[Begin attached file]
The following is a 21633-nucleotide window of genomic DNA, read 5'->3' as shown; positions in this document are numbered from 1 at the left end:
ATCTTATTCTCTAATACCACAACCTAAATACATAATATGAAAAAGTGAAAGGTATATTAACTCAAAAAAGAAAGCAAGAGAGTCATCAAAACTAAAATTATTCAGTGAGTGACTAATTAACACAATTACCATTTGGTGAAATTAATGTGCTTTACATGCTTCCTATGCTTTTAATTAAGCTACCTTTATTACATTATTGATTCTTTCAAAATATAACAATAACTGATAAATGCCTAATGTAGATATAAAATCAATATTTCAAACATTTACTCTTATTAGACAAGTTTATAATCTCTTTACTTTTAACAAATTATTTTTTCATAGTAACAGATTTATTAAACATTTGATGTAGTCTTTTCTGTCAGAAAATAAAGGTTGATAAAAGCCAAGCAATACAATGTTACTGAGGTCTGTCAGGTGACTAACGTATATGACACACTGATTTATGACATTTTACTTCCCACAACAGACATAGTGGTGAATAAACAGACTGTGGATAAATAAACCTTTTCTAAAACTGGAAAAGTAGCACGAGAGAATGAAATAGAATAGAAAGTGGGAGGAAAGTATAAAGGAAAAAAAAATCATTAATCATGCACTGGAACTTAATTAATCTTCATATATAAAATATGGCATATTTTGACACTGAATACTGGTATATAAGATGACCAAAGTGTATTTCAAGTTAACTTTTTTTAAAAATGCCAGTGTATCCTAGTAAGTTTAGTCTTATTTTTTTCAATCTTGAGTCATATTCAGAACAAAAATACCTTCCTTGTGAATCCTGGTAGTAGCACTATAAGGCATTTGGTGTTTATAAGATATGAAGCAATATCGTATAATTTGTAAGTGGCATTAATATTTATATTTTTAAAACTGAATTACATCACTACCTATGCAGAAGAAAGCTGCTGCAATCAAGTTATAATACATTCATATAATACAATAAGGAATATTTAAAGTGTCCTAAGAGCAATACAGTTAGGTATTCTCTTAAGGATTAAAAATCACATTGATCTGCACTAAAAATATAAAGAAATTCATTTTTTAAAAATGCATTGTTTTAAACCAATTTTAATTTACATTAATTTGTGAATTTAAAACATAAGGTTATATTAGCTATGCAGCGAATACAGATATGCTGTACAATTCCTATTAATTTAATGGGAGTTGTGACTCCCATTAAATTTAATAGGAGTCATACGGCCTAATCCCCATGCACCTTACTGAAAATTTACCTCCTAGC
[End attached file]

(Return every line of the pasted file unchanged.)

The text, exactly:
The following is a 21633-nucleotide window of genomic DNA, read 5'->3' as shown; positions in this document are numbered from 1 at the left end:
ATCTTATTCTCTAATACCACAACCTAAATACATAATATGAAAAAGTGAAAGGTATATTAACTCAAAAAAGAAAGCAAGAGAGTCATCAAAACTAAAATTATTCAGTGAGTGACTAATTAACACAATTACCATTTGGTGAAATTAATGTGCTTTACATGCTTCCTATGCTTTTAATTAAGCTACCTTTATTACATTATTGATTCTTTCAAAATATAACAATAACTGATAAATGCCTAATGTAGATATAAAATCAATATTTCAAACATTTACTCTTATTAGACAAGTTTATAATCTCTTTACTTTTAACAAATTATTTTTTCATAGTAACAGATTTATTAAACATTTGATGTAGTCTTTTCTGTCAGAAAATAAAGGTTGATAAAAGCCAAGCAATACAATGTTACTGAGGTCTGTCAGGTGACTAACGTATATGACACACTGATTTATGACATTTTACTTCCCACAACAGACATAGTGGTGAATAAACAGACTGTGGATAAATAAACCTTTTCTAAAACTGGAAAAGTAGCACGAGAGAATGAAATAGAATAGAAAGTGGGAGGAAAGTATAAAGGAAAAAAAAATCATTAATCATGCACTGGAACTTAATTAATCTTCATATATAAAATATGGCATATTTTGACACTGAATACTGGTATATAAGATGACCAAAGTGTATTTCAAGTTAACTTTTTTTAAAAATGCCAGTGTATCCTAGTAAGTTTAGTCTTATTTTTTTCAATCTTGAGTCATATTCAGAACAAAAATACCTTCCTTGTGAATCCTGGTAGTAGCACTATAAGGCATTTGGTGTTTATAAGATATGAAGCAATATCGTATAATTTGTAAGTGGCATTAATATTTATATTTTTAAAACTGAATTACATCACTACCTATGCAGAAGAAAGCTGCTGCAATCAAGTTATAATACATTCATATAATACAATAAGGAATATTTAAAGTGTCCTAAGAGCAATACAGTTAGGTATTCTCTTAAGGATTAAAAATCACATTGATCTGCACTAAAAATATAAAGAAATTCATTTTTTAAAAATGCATTGTTTTAAACCAATTTTAATTTACATTAATTTGTGAATTTAAAACATAAGGTTATATTAGCTATGCAGCGAATACAGATATGCTGTACAATTCCTATTAATTTAATGGGAGTTGTGACTCCCATTAAATTTAATAGGAGTCATACGGCCTAATCCCCATGCACCTTACTGAAAATTTACCTCCTAGC